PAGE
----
Can Renault-Nissan and Project Better Place make a success of the low-pollution vehicles in a country with bigger problems than the environment?
At first glance, Israel hardly appears the most suitable market for launching an electric car. Until recently, environmental awareness was almost nonexistent. Global warming isn't an issue on the top of many Israelis' minds. And though air pollution levels in Israel's major cities are high, there is little enforcement of existing emissions laws.
But Shai Agassi believes over the next three years he will be able to persuade Israelis to embrace his concern for the environment. The ambitious goal of the former SAP (SAP) senior executive is for Israeli private and public transportation to forsake its dependence on expensive imported oil.
On Jan. 21, Renault-Nissan President and Chief Executive Carlos Ghosn announced in Jerusalem that his company was joining Agassi's Project Better Place in the Israeli market. Israel was chosen, the two said, because it was an ideal testing ground for the electric car. Ninety percent of automobile owners drive fewer than 70km (43.5 miles) per day, and the country's main cities are within 150km (93 miles) of each other.
Educating the Public
Renault (RENA.PA) is planning to begin mass production of electric cars in 2011 (BusinessWeek.com, 1/24/08). "We're talking at the outset of about 10,000 to 20,000 cars a year in the Israeli market to make this a viable venture," predicts Ghosn. That's an ambitious target for a country with annual new car sales of under 200,000.
Israelis will get their first glimpse of the electric car by the end of the year, as dozens are expected to hit local roads for testing. Until commercial sales begin three years from now, Better Place plans to invest hundreds of millions of dollars in the necessary infrastructure to support the cars, including an extensive network of charging points and hundreds of stations where owners can replace empty batteries. But equally important, the Palo Alto (Calif.) company will have to invest in educating the Israeli public about the benefits of switching to a new technology.
Agassi and his investors, led by local petrochemical conglomerate Israel Corp. (ILCO.TA), believe an electric car will be cheaper to operate than a gasoline model. "For most Israelis the real test will be the price of the car and cost of operating," says Jacob Enoch, president of the Israel Vehicle Importers Assn. Enoch notes that so far vehicles such as the Toyota (TM) Prius and the Honda (HMC) Civic have not been big hits because environmental concerns haven't caught on. Indeed, hybrids accounted for less than 1% of the 192,000 new cars sold in Israel last year, even though they enjoy a tax benefit.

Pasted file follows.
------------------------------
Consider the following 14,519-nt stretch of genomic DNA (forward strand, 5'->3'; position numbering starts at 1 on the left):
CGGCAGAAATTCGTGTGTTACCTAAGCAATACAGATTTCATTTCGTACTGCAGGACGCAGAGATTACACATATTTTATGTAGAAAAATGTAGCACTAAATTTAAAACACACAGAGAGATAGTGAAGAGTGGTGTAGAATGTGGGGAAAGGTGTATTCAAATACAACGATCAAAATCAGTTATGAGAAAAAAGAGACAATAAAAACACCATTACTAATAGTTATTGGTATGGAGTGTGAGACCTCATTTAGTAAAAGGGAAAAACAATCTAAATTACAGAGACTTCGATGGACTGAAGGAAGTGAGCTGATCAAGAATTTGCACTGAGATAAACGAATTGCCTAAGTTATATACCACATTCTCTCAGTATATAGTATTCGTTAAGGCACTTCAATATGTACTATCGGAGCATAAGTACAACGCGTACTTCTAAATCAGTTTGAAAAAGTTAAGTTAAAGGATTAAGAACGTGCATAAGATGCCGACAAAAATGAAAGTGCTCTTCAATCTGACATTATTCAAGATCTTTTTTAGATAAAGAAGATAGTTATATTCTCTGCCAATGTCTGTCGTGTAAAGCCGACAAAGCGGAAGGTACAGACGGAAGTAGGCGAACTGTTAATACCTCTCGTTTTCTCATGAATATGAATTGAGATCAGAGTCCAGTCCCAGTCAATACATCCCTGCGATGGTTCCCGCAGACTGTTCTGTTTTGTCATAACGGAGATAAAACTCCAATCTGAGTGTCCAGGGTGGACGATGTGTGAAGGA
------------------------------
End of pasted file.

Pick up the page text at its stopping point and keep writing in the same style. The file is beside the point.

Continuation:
Change the country's lifestyle
Ironically, the Israeli government, which hasn't gotten high marks for environmental protection, has become the new venture's biggest supporter. On Jan. 13 an unprecedented proposal was approved by the Cabinet to tax new cars based on their emissions levels. The biggest break would go to zero-emissions vehicles like the Better Place Renault and Nissan models planned for the Israeli market. They would be taxed at a 10% rate, compared with current rates of 79% on regular new cars and 30% on hybrids. The proposal recommends the tax on zero-emissions cars remain in place through 2014 and rise gradually to 30% in 2019, or be amended if their market share reaches 20%.
Prime Minister Ehud Olmert justified the generous tax benefits saying zero-emissions cars would change the country's lifestyle and help Israel end its total dependency on imported energy. The country imports 10 million tons of oil and 12 million tons of coal annually at a price tag of more than $6 billion.
Of course, while the cars themselves will be free of greenhouse gas emissions, producing the electricity to power them will not. Virtually all of Israel's electricity comes from coal and natural gas plants, so in the first few years, the electric car project would indirectly produce greenhouse gas emissions. Agassi says he hopes eventually to purchase electricity from renewable energy sources. In fact, Israel has a policy in place to produce 10% of its electricity from solar and wind by 2020.
Opportunity for Entrepreneurs
Earlier this month, the Tel Aviv Municipality announced it was joining Agassi's venture. Deputy Mayor Pe'er Wisner said the city would launch a pilot scheme of charging-points for electric cars set up around Tel Aviv. From an initial launch of five, the city plans a network of 150 charging-points at municipal parking lots, outside public buildings, and along city streets. Battery replacement stations would be set up at the entrances to Tel Aviv.
Israel's high-tech industry also hopes to play an important role. "There are a lot of entrepreneurs looking to jump on the bandwagon," says Jack Levy, founder and managing partner at Israel Cleantech Ventures, a Tel Aviv venture fund that has a small stake in Project Better Place. He believes Israel has a lot of knowhow to offer—from academia and the military—in fuel cell and battery technologies. While Renault-Nissan has no plans to manufacture cars in Israel, it will be opening a local research and development center to focus on technologies for the electric car.
Even though Israel is only a blip in the world's car market, Agassi's dream is to turn the country into a global trendsetter. He will have his work cut out for him, though—first in proving the electric car idea can work, then selling the idea to Israelis, who are just beginning to show an interest in the environment.